Video: Touchdowns Against Cancer 2017 campaign
See how the TAC program and football can unite communities, build brotherhoods and bring hope. Zach Fejeran
felt some unusual bumps on his neck, but didn't think much about it. Neither did his dad, a pediatrician, or his mother, a registered nurse.
But in December 2014, the then-freshman at Claiborne (New Tazewell, Tenn.)
noticed the lumps were growing. And growing. And growing.
"They quadrupled in size in about a week," Fejeran said. "Almost the size of baseballs."
Surgery removed the masses on his 14th birthday, which was a gift to be sure. But then Fejeran got the news no teen expects to hear.
"They said I had cancer," he said of the Burkitt lymphoma diagnosis. "They said I had to see an oncologist the next day in Memphis. I remember wondering if I was going to die."
That's a lot to ponder over an eight-hour drive from Northeast Tennessee. But doctors assured him the lymphoma was extremely treatable. He was young, otherwise healthy and active. And fearless.
At least until the diagnosis.
"When you're young, you feel invincible," Fejeran said. "You also take a lot for granted."
He doesn't any longer.
Almost three years from his original diagnosis, Fejeran has been given a clean bill of health. The now 6-foot, 250-pound tackle is a third-year starter for the Claiborne football team.
He's a team captain, a leader and inspiration.
"Great family and great kid," said Randy Bullen team dad, publicist and statistician. "Zach doesn't have to say a word or contribute a block or big play, and he helps the team immensely."
Friday, he and the Bulldogs (2-2) begin their MaxPreps/PedgeIt Touchdowns Against Cancer campaign.
Every touchdown scored by his team during those three games — and any scored by teams that sign up throughout the country — will contribute to the St. Jude Children's Research Hospital to help cure pediatric cancer.Learn more about how you can get involved in 2017 Touchdowns Against Cancer
"This is very personal to me and hopefully for our team, too," Fejeran said. "Heck, I want to score a touchdown. I never have, but maybe coach will throw in a trick play."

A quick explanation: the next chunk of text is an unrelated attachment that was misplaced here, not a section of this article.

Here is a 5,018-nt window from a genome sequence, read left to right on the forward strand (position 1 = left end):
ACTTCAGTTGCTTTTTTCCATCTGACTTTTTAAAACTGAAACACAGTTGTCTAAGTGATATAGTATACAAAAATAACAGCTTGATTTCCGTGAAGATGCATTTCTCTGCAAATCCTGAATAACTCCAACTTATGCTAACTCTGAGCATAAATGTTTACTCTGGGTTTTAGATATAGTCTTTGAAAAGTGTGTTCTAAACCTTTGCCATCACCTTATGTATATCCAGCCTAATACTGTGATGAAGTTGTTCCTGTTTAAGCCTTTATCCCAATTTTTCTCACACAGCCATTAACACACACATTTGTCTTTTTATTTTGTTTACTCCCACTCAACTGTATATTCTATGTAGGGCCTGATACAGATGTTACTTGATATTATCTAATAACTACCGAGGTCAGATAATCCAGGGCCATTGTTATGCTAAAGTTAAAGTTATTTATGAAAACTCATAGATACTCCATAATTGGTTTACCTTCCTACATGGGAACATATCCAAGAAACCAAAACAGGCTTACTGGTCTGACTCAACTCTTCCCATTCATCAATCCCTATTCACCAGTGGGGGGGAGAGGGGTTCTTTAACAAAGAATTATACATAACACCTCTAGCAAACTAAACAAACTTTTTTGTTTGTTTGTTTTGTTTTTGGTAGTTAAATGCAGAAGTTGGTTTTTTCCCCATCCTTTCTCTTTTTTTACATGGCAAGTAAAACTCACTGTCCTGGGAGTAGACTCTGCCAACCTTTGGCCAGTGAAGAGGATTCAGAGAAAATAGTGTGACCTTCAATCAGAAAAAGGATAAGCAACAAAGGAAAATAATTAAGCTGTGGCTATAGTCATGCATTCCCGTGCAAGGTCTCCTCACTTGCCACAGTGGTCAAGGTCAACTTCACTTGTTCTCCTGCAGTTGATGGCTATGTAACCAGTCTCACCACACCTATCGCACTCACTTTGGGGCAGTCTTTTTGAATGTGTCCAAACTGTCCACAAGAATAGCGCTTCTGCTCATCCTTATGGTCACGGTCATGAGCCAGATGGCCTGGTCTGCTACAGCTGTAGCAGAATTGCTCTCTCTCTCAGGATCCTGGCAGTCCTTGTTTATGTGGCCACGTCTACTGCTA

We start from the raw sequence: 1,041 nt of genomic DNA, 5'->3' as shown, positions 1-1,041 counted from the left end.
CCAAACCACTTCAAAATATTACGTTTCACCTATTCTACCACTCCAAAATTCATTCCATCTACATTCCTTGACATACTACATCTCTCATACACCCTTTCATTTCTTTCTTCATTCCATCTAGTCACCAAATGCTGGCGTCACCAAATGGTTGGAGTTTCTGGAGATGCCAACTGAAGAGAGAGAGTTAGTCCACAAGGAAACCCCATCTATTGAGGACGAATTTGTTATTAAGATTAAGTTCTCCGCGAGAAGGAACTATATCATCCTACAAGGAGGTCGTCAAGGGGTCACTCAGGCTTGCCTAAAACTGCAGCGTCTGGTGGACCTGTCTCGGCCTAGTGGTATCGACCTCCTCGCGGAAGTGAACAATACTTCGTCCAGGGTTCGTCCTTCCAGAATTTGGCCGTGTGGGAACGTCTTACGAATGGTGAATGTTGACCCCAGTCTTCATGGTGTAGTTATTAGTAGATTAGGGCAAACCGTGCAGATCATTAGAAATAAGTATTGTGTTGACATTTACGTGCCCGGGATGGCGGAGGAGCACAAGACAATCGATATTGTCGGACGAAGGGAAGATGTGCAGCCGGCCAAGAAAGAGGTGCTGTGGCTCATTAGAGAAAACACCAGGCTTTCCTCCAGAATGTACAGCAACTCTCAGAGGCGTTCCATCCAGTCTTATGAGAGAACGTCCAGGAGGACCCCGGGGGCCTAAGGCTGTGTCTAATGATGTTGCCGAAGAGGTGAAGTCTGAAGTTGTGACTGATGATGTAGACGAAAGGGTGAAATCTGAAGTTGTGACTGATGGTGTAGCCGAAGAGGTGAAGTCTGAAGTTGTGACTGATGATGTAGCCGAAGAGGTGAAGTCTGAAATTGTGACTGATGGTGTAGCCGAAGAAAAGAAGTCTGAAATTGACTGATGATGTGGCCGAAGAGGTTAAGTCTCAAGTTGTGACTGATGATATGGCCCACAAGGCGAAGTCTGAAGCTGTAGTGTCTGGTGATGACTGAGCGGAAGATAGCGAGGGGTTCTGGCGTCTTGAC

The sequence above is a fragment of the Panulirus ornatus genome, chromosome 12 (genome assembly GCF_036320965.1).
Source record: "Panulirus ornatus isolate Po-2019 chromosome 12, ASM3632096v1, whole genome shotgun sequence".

There was no trick or shortcuts once Fejeran was diagnosed.
His nearly four-month ordeal away from home was something he told no one in detail about: The five MRIs, the 12 spinal taps, and the chemo and radiation treatments.
The most important treatment was an attitude; His own belief and will to get back to his humble, but rich, life in Claiborne. In the hospital beds, he dreamed about simple things, like feeding animals on the family farm, embracing his family, attending school and playing football with his second kin — "The brothers on my team."
They were the ones who kept him going, kept him inspired.
Once he returned home he was determined to be more than just an average player. The two-way lineman mustered enough strength to start on varsity by the end of his sophomore season.
He kept that momentum and started last season and now is the leader of a team that has won just six games over the last three seasons.
Only four games into 2017 and the Bulldogs have matched their win total of the last three campaigns.
"We're not going 2-8 again," Fejeran said. "We're doing much greater things."
As is Fejeran, starting with the Touchdowns Against Cancer campaign.
"In many ways I feel like I owe St. Jude my life," he said. "They did everything for my family and me. They paid for everything. I'll forever be indebted."
Fejeran, who last week had blood work done, also is grateful for the entire Claiborne community, the students and faculty and his teammates.
"My blood was perfect," he said. "I feel great and have a lot of motivation to do well with my life. I have so much to be grateful for."